Just staying on an undergraduate psychology degree can be comparatively debilitating, as evidenced by recent QILT graduate survey results. Not to rag on psychology too much, but let’s say you’ve got your bachelor of psychological sciences and are happy looking for roles outside of ‘psychologist’. Psychology undergraduates saw some of the lowest rates of full-time employment immediately following graduation at 51.3% with median annual salary for full-time employees at $53,700 (p6). Three years post-graduation, this became 83.3% and $68,500, which although an improvement, falls short of most other disciplines within a similar timeframe. There will always be outliers of course, but the stats are worth considering. Doing a master’s in psychology, or another master’s degree for that matter, can be a way of substantially raising those outcomes, both short term and long.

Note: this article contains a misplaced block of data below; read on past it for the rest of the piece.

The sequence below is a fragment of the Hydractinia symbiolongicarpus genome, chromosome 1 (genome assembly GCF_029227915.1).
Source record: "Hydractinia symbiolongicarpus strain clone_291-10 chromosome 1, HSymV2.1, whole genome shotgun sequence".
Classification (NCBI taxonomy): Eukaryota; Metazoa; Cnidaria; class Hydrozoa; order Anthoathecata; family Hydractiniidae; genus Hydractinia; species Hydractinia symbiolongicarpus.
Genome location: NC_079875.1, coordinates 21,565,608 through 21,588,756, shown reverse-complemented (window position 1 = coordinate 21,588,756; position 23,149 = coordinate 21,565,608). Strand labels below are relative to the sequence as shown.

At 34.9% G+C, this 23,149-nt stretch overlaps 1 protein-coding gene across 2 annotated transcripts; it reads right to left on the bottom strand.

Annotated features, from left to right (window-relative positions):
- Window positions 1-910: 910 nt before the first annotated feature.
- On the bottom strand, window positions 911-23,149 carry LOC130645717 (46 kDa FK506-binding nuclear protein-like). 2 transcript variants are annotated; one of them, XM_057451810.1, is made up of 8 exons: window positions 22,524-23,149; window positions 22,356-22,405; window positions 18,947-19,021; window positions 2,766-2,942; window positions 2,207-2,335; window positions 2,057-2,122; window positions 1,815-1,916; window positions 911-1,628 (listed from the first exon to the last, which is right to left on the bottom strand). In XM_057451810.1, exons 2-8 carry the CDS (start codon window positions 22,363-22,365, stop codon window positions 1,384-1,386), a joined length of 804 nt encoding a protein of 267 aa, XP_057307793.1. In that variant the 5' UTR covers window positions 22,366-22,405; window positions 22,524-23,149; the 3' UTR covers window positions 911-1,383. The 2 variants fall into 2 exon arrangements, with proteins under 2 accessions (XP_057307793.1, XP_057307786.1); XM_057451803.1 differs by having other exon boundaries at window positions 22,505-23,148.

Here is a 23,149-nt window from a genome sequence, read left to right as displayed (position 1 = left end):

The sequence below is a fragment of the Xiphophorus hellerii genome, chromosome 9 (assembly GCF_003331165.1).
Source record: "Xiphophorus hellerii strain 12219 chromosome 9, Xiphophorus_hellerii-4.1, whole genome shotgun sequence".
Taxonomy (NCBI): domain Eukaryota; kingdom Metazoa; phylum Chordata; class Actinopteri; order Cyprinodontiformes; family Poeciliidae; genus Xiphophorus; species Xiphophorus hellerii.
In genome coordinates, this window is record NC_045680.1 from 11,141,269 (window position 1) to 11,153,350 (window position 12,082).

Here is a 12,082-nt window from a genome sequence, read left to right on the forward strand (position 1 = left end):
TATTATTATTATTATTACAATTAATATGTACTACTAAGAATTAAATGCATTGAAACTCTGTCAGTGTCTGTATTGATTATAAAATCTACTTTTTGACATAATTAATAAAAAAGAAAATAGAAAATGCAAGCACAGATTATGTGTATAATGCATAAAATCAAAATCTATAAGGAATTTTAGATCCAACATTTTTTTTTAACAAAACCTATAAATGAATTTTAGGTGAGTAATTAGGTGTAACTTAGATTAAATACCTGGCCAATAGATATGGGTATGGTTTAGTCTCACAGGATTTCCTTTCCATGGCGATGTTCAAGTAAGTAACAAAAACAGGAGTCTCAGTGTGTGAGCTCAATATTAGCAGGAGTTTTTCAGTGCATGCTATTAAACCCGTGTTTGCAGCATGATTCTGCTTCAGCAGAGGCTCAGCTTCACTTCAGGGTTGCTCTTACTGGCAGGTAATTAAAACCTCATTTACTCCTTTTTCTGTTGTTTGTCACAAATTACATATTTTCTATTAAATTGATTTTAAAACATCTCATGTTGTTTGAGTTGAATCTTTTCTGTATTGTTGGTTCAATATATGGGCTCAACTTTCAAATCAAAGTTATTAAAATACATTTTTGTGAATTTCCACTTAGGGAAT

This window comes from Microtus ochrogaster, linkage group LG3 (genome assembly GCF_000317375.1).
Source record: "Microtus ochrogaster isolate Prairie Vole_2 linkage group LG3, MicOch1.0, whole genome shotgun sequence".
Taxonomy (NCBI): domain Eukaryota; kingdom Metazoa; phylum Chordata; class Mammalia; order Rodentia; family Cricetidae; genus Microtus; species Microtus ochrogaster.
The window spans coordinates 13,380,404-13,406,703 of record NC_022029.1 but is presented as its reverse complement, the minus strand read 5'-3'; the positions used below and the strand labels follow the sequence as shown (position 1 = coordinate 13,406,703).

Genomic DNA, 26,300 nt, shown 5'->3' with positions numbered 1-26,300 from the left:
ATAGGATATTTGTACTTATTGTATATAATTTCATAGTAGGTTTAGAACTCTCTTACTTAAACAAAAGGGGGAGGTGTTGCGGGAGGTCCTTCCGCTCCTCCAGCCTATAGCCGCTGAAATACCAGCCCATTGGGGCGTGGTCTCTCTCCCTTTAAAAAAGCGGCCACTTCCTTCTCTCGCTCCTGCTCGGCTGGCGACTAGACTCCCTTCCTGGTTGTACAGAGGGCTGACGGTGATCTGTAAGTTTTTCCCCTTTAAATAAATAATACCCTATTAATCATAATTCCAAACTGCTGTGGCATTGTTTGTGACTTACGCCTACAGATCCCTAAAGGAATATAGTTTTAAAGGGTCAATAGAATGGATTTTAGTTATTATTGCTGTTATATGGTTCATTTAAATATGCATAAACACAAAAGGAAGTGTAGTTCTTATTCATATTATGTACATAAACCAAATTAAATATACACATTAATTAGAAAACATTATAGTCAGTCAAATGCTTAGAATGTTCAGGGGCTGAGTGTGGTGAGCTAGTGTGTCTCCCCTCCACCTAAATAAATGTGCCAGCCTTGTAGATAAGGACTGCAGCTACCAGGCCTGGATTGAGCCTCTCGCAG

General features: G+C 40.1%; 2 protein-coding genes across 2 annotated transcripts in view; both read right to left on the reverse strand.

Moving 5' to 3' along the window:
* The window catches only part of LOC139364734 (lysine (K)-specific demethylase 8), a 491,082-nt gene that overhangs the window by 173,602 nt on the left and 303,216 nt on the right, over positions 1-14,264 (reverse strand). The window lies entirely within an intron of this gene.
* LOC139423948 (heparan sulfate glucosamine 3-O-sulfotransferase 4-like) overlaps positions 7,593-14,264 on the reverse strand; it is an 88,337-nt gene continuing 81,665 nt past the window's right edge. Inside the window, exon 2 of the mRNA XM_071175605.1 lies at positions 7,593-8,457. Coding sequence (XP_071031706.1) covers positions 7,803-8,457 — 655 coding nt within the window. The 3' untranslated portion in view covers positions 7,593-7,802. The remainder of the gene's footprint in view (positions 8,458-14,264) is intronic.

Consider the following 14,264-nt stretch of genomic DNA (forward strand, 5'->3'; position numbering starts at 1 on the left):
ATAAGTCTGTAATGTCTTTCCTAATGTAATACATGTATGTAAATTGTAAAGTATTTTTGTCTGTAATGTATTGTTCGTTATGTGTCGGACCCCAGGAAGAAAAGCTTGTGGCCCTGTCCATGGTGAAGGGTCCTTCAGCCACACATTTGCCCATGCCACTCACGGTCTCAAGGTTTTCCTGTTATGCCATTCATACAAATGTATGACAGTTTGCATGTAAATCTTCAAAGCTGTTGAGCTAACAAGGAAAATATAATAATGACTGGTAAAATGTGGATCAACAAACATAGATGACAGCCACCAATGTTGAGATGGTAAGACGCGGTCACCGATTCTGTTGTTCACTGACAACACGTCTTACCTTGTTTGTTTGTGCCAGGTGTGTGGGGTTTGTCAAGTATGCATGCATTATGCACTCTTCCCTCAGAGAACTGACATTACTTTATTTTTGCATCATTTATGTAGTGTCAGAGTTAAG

Go8 universities by median full-time starting salary in AUD pa (with three years after graduation in brackets) (QILT 2018, p14-15,48-49

University Undergraduate salaries (and three years on) Postgraduate salaries (and three years on)
ANU $58,500 ($72,000) $70,000 ($90,000)
USYD $56,000 ($70,000) $80,000 ($94,000)
University of Melbourne $55,000 ($64,300) $68,000 ($86,400)
UWA $62,000 ($73,100) $99,000 ($90,000*)
University of Adelaide $58,000 ($66,000) $71,000 ($85,000)
UNSW $60,000 ($76,500) $100,000 ($114,800)
Monash University $55,000 ($69,000) $75,000 ($90,000)
UQ $57,500 ($71,000)

$77,000 ($91,300)

* = due to an abnormally large gender pay gap ($79,100 for women vs $100,900 for men)


For a more extensive breakdown of undergraduate versus postgraduate outcomes, check out our article on the subject here.